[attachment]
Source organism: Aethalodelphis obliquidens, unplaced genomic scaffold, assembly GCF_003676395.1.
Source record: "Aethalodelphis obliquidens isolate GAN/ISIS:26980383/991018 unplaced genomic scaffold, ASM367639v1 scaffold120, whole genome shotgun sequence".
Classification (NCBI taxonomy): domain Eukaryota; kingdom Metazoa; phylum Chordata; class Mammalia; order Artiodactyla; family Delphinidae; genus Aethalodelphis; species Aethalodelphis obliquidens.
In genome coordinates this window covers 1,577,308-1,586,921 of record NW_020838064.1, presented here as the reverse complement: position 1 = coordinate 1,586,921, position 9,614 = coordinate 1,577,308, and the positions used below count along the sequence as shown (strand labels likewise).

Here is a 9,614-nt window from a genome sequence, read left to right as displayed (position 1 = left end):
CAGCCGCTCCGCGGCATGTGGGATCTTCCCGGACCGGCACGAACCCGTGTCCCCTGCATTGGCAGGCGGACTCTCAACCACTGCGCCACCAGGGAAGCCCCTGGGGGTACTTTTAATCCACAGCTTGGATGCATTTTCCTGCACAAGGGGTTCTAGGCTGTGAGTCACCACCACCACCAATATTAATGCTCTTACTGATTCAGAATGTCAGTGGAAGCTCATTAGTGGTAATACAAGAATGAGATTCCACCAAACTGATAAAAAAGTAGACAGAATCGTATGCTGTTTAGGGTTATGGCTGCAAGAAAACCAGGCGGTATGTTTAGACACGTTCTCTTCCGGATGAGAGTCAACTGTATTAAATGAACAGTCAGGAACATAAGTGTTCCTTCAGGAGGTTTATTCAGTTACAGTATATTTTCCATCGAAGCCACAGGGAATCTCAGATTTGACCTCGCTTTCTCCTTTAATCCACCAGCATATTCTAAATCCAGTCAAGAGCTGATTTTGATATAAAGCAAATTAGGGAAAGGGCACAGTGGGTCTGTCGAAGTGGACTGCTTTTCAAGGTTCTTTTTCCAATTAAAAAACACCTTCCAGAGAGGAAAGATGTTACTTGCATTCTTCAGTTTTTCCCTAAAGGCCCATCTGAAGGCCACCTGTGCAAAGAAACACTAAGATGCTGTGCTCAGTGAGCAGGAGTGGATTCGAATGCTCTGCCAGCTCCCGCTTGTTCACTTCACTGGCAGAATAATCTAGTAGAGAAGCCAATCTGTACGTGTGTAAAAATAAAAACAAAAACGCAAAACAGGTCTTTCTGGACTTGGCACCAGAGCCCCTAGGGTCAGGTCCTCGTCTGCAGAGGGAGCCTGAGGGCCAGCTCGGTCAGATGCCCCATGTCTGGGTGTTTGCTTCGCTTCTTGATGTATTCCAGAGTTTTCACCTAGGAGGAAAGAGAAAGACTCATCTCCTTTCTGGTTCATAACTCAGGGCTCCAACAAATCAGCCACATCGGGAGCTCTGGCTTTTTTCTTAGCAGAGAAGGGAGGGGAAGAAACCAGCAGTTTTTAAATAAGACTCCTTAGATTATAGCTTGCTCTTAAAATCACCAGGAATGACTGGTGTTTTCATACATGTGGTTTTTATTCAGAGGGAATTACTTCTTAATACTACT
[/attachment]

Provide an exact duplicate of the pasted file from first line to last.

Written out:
Source organism: Aethalodelphis obliquidens, unplaced genomic scaffold, assembly GCF_003676395.1.
Source record: "Aethalodelphis obliquidens isolate GAN/ISIS:26980383/991018 unplaced genomic scaffold, ASM367639v1 scaffold120, whole genome shotgun sequence".
Classification (NCBI taxonomy): domain Eukaryota; kingdom Metazoa; phylum Chordata; class Mammalia; order Artiodactyla; family Delphinidae; genus Aethalodelphis; species Aethalodelphis obliquidens.
In genome coordinates this window covers 1,577,308-1,586,921 of record NW_020838064.1, presented here as the reverse complement: position 1 = coordinate 1,586,921, position 9,614 = coordinate 1,577,308, and the positions used below count along the sequence as shown (strand labels likewise).

Here is a 9,614-nt window from a genome sequence, read left to right as displayed (position 1 = left end):
CAGCCGCTCCGCGGCATGTGGGATCTTCCCGGACCGGCACGAACCCGTGTCCCCTGCATTGGCAGGCGGACTCTCAACCACTGCGCCACCAGGGAAGCCCCTGGGGGTACTTTTAATCCACAGCTTGGATGCATTTTCCTGCACAAGGGGTTCTAGGCTGTGAGTCACCACCACCACCAATATTAATGCTCTTACTGATTCAGAATGTCAGTGGAAGCTCATTAGTGGTAATACAAGAATGAGATTCCACCAAACTGATAAAAAAGTAGACAGAATCGTATGCTGTTTAGGGTTATGGCTGCAAGAAAACCAGGCGGTATGTTTAGACACGTTCTCTTCCGGATGAGAGTCAACTGTATTAAATGAACAGTCAGGAACATAAGTGTTCCTTCAGGAGGTTTATTCAGTTACAGTATATTTTCCATCGAAGCCACAGGGAATCTCAGATTTGACCTCGCTTTCTCCTTTAATCCACCAGCATATTCTAAATCCAGTCAAGAGCTGATTTTGATATAAAGCAAATTAGGGAAAGGGCACAGTGGGTCTGTCGAAGTGGACTGCTTTTCAAGGTTCTTTTTCCAATTAAAAAACACCTTCCAGAGAGGAAAGATGTTACTTGCATTCTTCAGTTTTTCCCTAAAGGCCCATCTGAAGGCCACCTGTGCAAAGAAACACTAAGATGCTGTGCTCAGTGAGCAGGAGTGGATTCGAATGCTCTGCCAGCTCCCGCTTGTTCACTTCACTGGCAGAATAATCTAGTAGAGAAGCCAATCTGTACGTGTGTAAAAATAAAAACAAAAACGCAAAACAGGTCTTTCTGGACTTGGCACCAGAGCCCCTAGGGTCAGGTCCTCGTCTGCAGAGGGAGCCTGAGGGCCAGCTCGGTCAGATGCCCCATGTCTGGGTGTTTGCTTCGCTTCTTGATGTATTCCAGAGTTTTCACCTAGGAGGAAAGAGAAAGACTCATCTCCTTTCTGGTTCATAACTCAGGGCTCCAACAAATCAGCCACATCGGGAGCTCTGGCTTTTTTCTTAGCAGAGAAGGGAGGGGAAGAAACCAGCAGTTTTTAAATAAGACTCCTTAGATTATAGCTTGCTCTTAAAATCACCAGGAATGACTGGTGTTTTCATACATGTGGTTTTTATTCAGAGGGAATTACTTCTTAATACTACT